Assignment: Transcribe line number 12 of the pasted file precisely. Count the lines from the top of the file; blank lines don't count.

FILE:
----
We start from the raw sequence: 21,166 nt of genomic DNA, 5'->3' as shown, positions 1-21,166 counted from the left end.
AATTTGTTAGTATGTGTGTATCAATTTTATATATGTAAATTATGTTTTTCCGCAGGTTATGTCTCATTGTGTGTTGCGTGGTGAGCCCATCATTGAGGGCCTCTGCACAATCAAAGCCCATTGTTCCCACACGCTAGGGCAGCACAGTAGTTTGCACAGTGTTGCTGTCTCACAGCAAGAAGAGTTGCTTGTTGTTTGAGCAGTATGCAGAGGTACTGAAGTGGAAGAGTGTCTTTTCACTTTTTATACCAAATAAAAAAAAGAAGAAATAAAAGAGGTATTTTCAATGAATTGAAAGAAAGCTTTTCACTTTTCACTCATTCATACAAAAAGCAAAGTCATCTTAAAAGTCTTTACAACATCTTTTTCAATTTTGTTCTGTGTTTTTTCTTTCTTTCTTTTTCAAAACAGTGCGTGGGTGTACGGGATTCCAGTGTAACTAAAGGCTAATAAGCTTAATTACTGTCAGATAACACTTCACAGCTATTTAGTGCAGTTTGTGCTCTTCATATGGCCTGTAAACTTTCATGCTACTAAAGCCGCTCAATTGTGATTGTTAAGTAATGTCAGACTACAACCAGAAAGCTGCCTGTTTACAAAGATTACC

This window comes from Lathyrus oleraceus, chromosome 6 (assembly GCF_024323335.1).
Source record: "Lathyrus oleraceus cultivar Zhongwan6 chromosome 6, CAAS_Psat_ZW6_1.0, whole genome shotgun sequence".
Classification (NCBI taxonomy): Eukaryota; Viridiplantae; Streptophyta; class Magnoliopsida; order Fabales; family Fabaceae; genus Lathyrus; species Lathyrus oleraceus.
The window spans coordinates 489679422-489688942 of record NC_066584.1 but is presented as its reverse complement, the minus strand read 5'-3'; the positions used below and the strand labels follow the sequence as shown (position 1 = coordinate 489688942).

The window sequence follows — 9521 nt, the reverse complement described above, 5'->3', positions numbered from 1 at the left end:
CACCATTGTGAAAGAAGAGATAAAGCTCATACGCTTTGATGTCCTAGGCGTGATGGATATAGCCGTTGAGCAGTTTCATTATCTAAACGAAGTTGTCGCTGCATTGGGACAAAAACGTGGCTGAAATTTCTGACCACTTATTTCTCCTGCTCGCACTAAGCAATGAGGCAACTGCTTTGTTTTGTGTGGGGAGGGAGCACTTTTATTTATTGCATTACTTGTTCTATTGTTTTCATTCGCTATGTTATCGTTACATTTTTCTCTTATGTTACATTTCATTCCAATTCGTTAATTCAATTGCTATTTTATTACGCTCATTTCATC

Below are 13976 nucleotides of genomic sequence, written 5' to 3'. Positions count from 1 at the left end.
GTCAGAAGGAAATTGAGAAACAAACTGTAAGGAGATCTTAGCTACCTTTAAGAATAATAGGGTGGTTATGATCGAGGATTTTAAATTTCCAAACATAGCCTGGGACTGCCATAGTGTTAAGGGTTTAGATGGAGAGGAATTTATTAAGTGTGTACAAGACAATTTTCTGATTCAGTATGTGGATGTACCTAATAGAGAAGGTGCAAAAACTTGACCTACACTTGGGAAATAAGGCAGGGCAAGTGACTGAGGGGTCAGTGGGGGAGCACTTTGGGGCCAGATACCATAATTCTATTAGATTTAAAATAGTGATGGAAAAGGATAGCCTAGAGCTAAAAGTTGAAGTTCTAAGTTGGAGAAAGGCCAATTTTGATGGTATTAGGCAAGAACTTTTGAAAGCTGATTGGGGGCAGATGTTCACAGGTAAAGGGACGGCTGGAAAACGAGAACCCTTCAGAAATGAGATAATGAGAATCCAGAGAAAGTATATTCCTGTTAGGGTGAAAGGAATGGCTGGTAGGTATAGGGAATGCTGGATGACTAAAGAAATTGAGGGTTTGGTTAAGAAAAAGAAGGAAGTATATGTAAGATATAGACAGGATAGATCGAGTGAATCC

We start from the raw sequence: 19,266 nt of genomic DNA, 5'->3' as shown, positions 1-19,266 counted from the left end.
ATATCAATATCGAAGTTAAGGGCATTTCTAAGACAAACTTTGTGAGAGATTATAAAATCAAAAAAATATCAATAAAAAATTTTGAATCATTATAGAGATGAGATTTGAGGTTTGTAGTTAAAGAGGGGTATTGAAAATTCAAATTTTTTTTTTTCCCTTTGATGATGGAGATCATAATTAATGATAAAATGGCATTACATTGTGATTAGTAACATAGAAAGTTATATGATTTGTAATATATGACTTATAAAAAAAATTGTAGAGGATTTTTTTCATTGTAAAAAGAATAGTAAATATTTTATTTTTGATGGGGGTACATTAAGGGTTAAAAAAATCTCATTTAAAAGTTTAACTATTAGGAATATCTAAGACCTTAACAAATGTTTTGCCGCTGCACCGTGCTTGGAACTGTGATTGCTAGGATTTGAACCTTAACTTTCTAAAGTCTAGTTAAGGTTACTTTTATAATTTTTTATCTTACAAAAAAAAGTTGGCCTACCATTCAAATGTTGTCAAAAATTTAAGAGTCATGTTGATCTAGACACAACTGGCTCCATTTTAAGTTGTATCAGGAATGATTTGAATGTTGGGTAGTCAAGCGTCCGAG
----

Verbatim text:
ATATCAATATCGAAGTTAAGGGCATTTCTAAGACAAACTTTGTGAGAGATTATAAAATCAAAAAAATATCAATAAAAAATTTTGAATCATTATAGAGATGAGATTTGAGGTTTGTAGTTAAAGAGGGGTATTGAAAATTCAAATTTTTTTTTTTCCCTTTGATGATGGAGATCATAATTAATGATAAAATGGCATTACATTGTGATTAGTAACATAGAAAGTTATATGATTTGTAATATATGACTTATAAAAAAAATTGTAGAGGATTTTTTTCATTGTAAAAAGAATAGTAAATATTTTATTTTTGATGGGGGTACATTAAGGGTTAAAAAAATCTCATTTAAAAGTTTAACTATTAGGAATATCTAAGACCTTAACAAATGTTTTGCCGCTGCACCGTGCTTGGAACTGTGATTGCTAGGATTTGAACCTTAACTTTCTAAAGTCTAGTTAAGGTTACTTTTATAATTTTTTATCTTACAAAAAAAAGTTGGCCTACCATTCAAATGTTGTCAAAAATTTAAGAGTCATGTTGATCTAGACACAACTGGCTCCATTTTAAGTTGTATCAGGAATGATTTGAATGTTGGGTAGTCAAGCGTCCGAG